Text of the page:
Important Bird Areas

Ichetucknee Springs State Park

Florida

Mostly north of U.S. 27 along both sides of the Ichetucknee River in southeastern Suwannee County and southwestern Columbia County, just upstream of its convergence with the Santa Fe River.

Ichetucknee Springs is a series of springs that discharge 233 million gallons (880 million liters) per day??a first-magnitude flow??and that form the short (6 mile; 9.6 km) Ichetucknee River. The Park receives 200,000 recreationists annually, primarily inner-tubists on the river.

Surveys in 1994 documented 629 vascular plant species, including several significant sandhill and ?high pine? species. The Park also supports 134 vertebrate species. Plants and animals of interest include ??Ichetucknee ladies'-tresses? (Spiranthes odorata  S. ovalis), ?wakerobin (Trillium spp.), ?King Solomon's seal (Polygonatum biflorum), ?Florida willow (Salix floridana), ?Ichetucknee siltsnail (Cincinnatia mica), ?mountain mullet (Agonostomus monticola), pine snake, ?short-tailed snake (Stilosoma extenuatum), gopher frog, gopher tortoise, Florida mouse, and ?Sherman's? fox squirrel. ? Many cultural sites occur within the Park, of which the most studied is the Mission de San Martin de Timucua. Ichetucknee Springs was declared a National Natural Landmark in 1972.

Ornithological Summary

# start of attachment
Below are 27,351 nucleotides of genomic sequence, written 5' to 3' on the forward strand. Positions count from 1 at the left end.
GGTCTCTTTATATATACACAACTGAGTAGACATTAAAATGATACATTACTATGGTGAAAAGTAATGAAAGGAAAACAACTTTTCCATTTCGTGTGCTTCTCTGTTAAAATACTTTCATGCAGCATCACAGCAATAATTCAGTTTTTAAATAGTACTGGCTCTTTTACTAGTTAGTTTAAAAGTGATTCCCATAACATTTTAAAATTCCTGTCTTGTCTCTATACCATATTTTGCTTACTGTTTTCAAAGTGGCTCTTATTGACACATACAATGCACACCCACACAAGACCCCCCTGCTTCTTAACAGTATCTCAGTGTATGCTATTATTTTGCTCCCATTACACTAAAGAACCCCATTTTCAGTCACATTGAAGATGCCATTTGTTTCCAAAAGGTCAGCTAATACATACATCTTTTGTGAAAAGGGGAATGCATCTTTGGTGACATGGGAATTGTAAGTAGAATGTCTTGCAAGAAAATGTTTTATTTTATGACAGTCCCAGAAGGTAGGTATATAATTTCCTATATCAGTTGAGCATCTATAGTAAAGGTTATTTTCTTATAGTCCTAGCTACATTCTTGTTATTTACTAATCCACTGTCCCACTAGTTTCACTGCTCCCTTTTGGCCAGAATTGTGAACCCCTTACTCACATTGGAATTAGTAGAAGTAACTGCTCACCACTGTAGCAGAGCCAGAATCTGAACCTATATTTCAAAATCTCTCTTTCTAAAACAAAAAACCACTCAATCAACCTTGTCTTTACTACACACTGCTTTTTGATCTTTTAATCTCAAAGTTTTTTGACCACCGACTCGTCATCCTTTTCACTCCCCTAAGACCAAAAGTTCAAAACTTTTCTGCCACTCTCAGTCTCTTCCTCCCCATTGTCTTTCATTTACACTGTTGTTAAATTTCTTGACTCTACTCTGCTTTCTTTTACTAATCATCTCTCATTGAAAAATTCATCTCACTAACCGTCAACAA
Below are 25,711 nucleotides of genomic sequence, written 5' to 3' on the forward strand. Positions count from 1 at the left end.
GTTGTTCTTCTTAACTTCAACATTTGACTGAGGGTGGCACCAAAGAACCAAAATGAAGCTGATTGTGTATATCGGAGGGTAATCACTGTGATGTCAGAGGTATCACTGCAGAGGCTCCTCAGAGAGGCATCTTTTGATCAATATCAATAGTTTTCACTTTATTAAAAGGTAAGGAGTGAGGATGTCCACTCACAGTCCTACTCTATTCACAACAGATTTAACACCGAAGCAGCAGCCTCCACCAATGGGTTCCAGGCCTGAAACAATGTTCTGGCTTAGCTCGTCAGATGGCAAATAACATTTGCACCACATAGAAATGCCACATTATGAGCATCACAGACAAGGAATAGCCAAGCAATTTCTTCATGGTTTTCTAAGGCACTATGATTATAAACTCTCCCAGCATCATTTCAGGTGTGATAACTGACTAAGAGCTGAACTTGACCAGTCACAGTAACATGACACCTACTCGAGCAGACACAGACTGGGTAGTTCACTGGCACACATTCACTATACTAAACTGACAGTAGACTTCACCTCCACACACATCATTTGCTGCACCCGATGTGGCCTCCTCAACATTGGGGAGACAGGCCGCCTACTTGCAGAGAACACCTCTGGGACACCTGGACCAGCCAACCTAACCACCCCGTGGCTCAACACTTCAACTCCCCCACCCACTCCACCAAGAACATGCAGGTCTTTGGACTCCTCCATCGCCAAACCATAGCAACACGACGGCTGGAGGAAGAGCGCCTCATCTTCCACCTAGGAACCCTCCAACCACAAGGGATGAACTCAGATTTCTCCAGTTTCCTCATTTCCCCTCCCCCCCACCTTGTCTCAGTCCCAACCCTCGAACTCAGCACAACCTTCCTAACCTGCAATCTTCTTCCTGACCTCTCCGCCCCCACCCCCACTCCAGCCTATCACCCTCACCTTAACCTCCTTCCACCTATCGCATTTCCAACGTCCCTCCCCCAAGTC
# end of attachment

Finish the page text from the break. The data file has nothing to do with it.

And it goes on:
significant populations of Watch List species; exceptional diversity of wood-warblers; and significant natural habitats

The Park contains a diversity of species, including pine flatwoods?sandhills species and Neotropical migrants. An American Kestrel nest-box ?trail? was established in 1994 and nestlings are banded annually.

Conservation Issues

*human disturbance, offsite development

The Park has an approved management plan. Upland habitats are prescribed-burned to maintain their open character. ? Overuse of the river by inner-tube ?riders? has caused damage to vegetation in the river and along its banks. As a result, the number of inner-tubists within the Park now is regulated to protect riverine habitats.

Ownership

Florida Department of Environmental Protection

Habitat

*upland (?high pine?) forest, *sandhills, *temperate hammock, *riverine, fields, cypress swamp, hardwood swamp, freshwater marsh

Land Use

*conservation, *recreation

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